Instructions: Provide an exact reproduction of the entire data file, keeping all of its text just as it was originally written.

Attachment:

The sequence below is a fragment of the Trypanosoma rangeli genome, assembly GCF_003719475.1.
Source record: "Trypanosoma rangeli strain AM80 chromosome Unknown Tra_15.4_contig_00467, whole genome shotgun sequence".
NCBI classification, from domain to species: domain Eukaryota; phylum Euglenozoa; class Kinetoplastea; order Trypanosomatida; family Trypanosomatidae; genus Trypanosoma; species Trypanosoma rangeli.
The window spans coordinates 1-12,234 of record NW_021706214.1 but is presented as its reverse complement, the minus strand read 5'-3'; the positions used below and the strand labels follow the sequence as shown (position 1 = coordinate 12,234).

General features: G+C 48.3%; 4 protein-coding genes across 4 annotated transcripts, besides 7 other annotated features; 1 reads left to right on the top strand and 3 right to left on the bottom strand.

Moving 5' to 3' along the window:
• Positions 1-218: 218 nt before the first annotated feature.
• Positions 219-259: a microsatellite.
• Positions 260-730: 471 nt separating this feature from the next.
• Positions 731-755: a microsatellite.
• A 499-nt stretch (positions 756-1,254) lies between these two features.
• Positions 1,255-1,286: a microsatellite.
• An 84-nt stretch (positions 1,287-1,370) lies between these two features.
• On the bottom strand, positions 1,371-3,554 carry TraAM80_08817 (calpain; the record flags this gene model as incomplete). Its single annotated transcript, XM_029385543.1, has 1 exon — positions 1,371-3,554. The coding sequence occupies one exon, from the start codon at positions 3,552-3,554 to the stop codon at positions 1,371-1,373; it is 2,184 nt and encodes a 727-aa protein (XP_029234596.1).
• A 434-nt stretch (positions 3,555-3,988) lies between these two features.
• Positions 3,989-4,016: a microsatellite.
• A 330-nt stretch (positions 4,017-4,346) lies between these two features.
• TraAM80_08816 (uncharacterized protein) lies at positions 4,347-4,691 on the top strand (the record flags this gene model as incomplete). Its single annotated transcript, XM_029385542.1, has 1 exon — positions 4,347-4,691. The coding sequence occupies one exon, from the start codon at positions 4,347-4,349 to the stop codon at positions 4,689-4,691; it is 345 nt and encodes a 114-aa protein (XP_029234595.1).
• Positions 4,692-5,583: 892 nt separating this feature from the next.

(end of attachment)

The sequence below is a fragment of the Trypanosoma rangeli genome, assembly GCF_003719475.1.
Source record: "Trypanosoma rangeli strain AM80 chromosome Unknown Tra_15.4_contig_00467, whole genome shotgun sequence".
NCBI classification, from domain to species: domain Eukaryota; phylum Euglenozoa; class Kinetoplastea; order Trypanosomatida; family Trypanosomatidae; genus Trypanosoma; species Trypanosoma rangeli.
The window spans coordinates 1-12,234 of record NW_021706214.1 but is presented as its reverse complement, the minus strand read 5'-3'; the positions used below and the strand labels follow the sequence as shown (position 1 = coordinate 12,234).

General features: G+C 48.3%; 4 protein-coding genes across 4 annotated transcripts, besides 7 other annotated features; 1 reads left to right on the top strand and 3 right to left on the bottom strand.

Moving 5' to 3' along the window:
• Positions 1-218: 218 nt before the first annotated feature.
• Positions 219-259: a microsatellite.
• Positions 260-730: 471 nt separating this feature from the next.
• Positions 731-755: a microsatellite.
• A 499-nt stretch (positions 756-1,254) lies between these two features.
• Positions 1,255-1,286: a microsatellite.
• An 84-nt stretch (positions 1,287-1,370) lies between these two features.
• On the bottom strand, positions 1,371-3,554 carry TraAM80_08817 (calpain; the record flags this gene model as incomplete). Its single annotated transcript, XM_029385543.1, has 1 exon — positions 1,371-3,554. The coding sequence occupies one exon, from the start codon at positions 3,552-3,554 to the stop codon at positions 1,371-1,373; it is 2,184 nt and encodes a 727-aa protein (XP_029234596.1).
• A 434-nt stretch (positions 3,555-3,988) lies between these two features.
• Positions 3,989-4,016: a microsatellite.
• A 330-nt stretch (positions 4,017-4,346) lies between these two features.
• TraAM80_08816 (uncharacterized protein) lies at positions 4,347-4,691 on the top strand (the record flags this gene model as incomplete). Its single annotated transcript, XM_029385542.1, has 1 exon — positions 4,347-4,691. The coding sequence occupies one exon, from the start codon at positions 4,347-4,349 to the stop codon at positions 4,689-4,691; it is 345 nt and encodes a 114-aa protein (XP_029234595.1).
• Positions 4,692-5,583: 892 nt separating this feature from the next.